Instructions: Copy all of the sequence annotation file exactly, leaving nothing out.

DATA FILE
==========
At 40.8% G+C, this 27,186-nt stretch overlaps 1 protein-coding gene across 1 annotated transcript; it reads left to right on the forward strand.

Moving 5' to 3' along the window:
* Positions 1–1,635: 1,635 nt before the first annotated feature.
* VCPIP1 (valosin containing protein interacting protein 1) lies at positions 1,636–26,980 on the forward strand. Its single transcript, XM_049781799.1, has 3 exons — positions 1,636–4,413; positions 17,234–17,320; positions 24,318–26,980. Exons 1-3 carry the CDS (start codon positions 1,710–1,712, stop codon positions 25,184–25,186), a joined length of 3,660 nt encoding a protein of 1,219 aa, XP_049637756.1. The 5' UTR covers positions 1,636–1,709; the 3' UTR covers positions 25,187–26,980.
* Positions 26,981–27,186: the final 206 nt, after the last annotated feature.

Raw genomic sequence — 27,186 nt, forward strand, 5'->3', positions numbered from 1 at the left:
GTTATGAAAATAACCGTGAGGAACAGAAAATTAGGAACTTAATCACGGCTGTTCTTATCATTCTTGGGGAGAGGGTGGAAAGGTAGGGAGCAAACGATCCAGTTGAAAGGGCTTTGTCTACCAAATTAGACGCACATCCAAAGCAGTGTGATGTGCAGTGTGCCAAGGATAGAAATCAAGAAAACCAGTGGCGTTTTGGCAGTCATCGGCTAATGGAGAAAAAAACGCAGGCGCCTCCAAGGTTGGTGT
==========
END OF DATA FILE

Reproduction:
At 40.8% G+C, this 27,186-nt stretch overlaps 1 protein-coding gene across 1 annotated transcript; it reads left to right on the forward strand.

Moving 5' to 3' along the window:
* Positions 1–1,635: 1,635 nt before the first annotated feature.
* VCPIP1 (valosin containing protein interacting protein 1) lies at positions 1,636–26,980 on the forward strand. Its single transcript, XM_049781799.1, has 3 exons — positions 1,636–4,413; positions 17,234–17,320; positions 24,318–26,980. Exons 1-3 carry the CDS (start codon positions 1,710–1,712, stop codon positions 25,184–25,186), a joined length of 3,660 nt encoding a protein of 1,219 aa, XP_049637756.1. The 5' UTR covers positions 1,636–1,709; the 3' UTR covers positions 25,187–26,980.
* Positions 26,981–27,186: the final 206 nt, after the last annotated feature.

Raw genomic sequence — 27,186 nt, forward strand, 5'->3', positions numbered from 1 at the left:
GTTATGAAAATAACCGTGAGGAACAGAAAATTAGGAACTTAATCACGGCTGTTCTTATCATTCTTGGGGAGAGGGTGGAAAGGTAGGGAGCAAACGATCCAGTTGAAAGGGCTTTGTCTACCAAATTAGACGCACATCCAAAGCAGTGTGATGTGCAGTGTGCCAAGGATAGAAATCAAGAAAACCAGTGGCGTTTTGGCAGTCATCGGCTAATGGAGAAAAAAACGCAGGCGCCTCCAAGGTTGGTGT